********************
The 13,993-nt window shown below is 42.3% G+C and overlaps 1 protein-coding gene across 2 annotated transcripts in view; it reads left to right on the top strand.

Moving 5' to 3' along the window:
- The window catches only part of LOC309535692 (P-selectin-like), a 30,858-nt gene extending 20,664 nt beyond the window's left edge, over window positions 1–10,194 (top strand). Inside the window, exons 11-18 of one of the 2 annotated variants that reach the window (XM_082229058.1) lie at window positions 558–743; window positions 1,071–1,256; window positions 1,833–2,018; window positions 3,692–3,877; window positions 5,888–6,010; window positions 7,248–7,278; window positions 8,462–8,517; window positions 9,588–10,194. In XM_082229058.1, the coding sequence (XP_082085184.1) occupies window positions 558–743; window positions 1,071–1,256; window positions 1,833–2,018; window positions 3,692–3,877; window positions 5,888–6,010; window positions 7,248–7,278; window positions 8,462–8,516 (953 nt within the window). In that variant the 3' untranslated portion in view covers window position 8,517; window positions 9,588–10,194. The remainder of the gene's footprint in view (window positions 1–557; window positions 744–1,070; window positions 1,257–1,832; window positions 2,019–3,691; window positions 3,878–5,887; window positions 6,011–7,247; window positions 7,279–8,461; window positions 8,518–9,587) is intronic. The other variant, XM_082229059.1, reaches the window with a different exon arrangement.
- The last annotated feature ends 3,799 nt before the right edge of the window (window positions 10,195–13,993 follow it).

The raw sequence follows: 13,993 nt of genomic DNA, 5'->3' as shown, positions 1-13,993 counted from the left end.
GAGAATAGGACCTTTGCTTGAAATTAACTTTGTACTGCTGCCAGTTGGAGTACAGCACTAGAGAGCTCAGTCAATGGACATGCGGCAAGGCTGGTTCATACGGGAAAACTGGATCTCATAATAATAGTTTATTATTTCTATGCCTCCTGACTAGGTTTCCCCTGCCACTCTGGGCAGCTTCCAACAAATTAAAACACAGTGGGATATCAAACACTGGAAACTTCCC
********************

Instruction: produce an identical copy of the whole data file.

The 13,993-nt window shown below is 42.3% G+C and overlaps 1 protein-coding gene across 2 annotated transcripts in view; it reads left to right on the top strand.

Moving 5' to 3' along the window:
- The window catches only part of LOC309535692 (P-selectin-like), a 30,858-nt gene extending 20,664 nt beyond the window's left edge, over window positions 1–10,194 (top strand). Inside the window, exons 11-18 of one of the 2 annotated variants that reach the window (XM_082229058.1) lie at window positions 558–743; window positions 1,071–1,256; window positions 1,833–2,018; window positions 3,692–3,877; window positions 5,888–6,010; window positions 7,248–7,278; window positions 8,462–8,517; window positions 9,588–10,194. In XM_082229058.1, the coding sequence (XP_082085184.1) occupies window positions 558–743; window positions 1,071–1,256; window positions 1,833–2,018; window positions 3,692–3,877; window positions 5,888–6,010; window positions 7,248–7,278; window positions 8,462–8,516 (953 nt within the window). In that variant the 3' untranslated portion in view covers window position 8,517; window positions 9,588–10,194. The remainder of the gene's footprint in view (window positions 1–557; window positions 744–1,070; window positions 1,257–1,832; window positions 2,019–3,691; window positions 3,878–5,887; window positions 6,011–7,247; window positions 7,279–8,461; window positions 8,518–9,587) is intronic. The other variant, XM_082229059.1, reaches the window with a different exon arrangement.
- The last annotated feature ends 3,799 nt before the right edge of the window (window positions 10,195–13,993 follow it).

The raw sequence follows: 13,993 nt of genomic DNA, 5'->3' as shown, positions 1-13,993 counted from the left end.
GAGAATAGGACCTTTGCTTGAAATTAACTTTGTACTGCTGCCAGTTGGAGTACAGCACTAGAGAGCTCAGTCAATGGACATGCGGCAAGGCTGGTTCATACGGGAAAACTGGATCTCATAATAATAGTTTATTATTTCTATGCCTCCTGACTAGGTTTCCCCTGCCACTCTGGGCAGCTTCCAACAAATTAAAACACAGTGGGATATCAAACACTGGAAACTTCCC